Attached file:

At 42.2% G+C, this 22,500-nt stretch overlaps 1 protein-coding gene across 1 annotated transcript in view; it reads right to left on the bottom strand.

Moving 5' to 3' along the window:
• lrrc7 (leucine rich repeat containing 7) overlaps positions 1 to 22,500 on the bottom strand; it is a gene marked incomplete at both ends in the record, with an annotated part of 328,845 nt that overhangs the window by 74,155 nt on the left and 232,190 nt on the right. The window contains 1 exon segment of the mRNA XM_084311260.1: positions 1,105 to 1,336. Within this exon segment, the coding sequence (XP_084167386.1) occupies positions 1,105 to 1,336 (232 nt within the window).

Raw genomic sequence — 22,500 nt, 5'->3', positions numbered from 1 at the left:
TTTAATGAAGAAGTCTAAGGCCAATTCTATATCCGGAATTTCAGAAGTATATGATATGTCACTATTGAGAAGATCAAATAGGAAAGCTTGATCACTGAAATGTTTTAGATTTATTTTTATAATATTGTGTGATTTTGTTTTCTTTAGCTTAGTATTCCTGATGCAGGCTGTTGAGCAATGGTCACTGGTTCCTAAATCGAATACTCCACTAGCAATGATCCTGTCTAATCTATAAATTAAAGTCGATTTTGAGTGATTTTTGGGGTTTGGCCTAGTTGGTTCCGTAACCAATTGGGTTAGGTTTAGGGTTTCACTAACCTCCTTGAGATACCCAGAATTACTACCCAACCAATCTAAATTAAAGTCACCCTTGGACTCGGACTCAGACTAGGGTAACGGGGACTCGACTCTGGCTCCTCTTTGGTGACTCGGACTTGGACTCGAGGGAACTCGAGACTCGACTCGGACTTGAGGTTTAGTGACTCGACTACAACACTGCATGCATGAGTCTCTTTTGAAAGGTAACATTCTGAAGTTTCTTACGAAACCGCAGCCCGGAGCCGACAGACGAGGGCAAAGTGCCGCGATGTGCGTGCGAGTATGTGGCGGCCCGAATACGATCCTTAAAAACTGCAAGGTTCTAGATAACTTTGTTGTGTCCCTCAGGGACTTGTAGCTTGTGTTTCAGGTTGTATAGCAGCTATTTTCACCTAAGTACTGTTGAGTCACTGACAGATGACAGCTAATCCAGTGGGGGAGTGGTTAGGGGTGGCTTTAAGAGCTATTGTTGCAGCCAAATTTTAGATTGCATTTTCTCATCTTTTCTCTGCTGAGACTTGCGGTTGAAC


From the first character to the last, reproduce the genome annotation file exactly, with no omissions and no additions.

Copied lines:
At 42.2% G+C, this 22,500-nt stretch overlaps 1 protein-coding gene across 1 annotated transcript in view; it reads right to left on the bottom strand.

Moving 5' to 3' along the window:
• lrrc7 (leucine rich repeat containing 7) overlaps positions 1 to 22,500 on the bottom strand; it is a gene marked incomplete at both ends in the record, with an annotated part of 328,845 nt that overhangs the window by 74,155 nt on the left and 232,190 nt on the right. The window contains 1 exon segment of the mRNA XM_084311260.1: positions 1,105 to 1,336. Within this exon segment, the coding sequence (XP_084167386.1) occupies positions 1,105 to 1,336 (232 nt within the window).

Raw genomic sequence — 22,500 nt, 5'->3', positions numbered from 1 at the left:
TTTAATGAAGAAGTCTAAGGCCAATTCTATATCCGGAATTTCAGAAGTATATGATATGTCACTATTGAGAAGATCAAATAGGAAAGCTTGATCACTGAAATGTTTTAGATTTATTTTTATAATATTGTGTGATTTTGTTTTCTTTAGCTTAGTATTCCTGATGCAGGCTGTTGAGCAATGGTCACTGGTTCCTAAATCGAATACTCCACTAGCAATGATCCTGTCTAATCTATAAATTAAAGTCGATTTTGAGTGATTTTTGGGGTTTGGCCTAGTTGGTTCCGTAACCAATTGGGTTAGGTTTAGGGTTTCACTAACCTCCTTGAGATACCCAGAATTACTACCCAACCAATCTAAATTAAAGTCACCCTTGGACTCGGACTCAGACTAGGGTAACGGGGACTCGACTCTGGCTCCTCTTTGGTGACTCGGACTTGGACTCGAGGGAACTCGAGACTCGACTCGGACTTGAGGTTTAGTGACTCGACTACAACACTGCATGCATGAGTCTCTTTTGAAAGGTAACATTCTGAAGTTTCTTACGAAACCGCAGCCCGGAGCCGACAGACGAGGGCAAAGTGCCGCGATGTGCGTGCGAGTATGTGGCGGCCCGAATACGATCCTTAAAAACTGCAAGGTTCTAGATAACTTTGTTGTGTCCCTCAGGGACTTGTAGCTTGTGTTTCAGGTTGTATAGCAGCTATTTTCACCTAAGTACTGTTGAGTCACTGACAGATGACAGCTAATCCAGTGGGGGAGTGGTTAGGGGTGGCTTTAAGAGCTATTGTTGCAGCCAAATTTTAGATTGCATTTTCTCATCTTTTCTCTGCTGAGACTTGCGGTTGAAC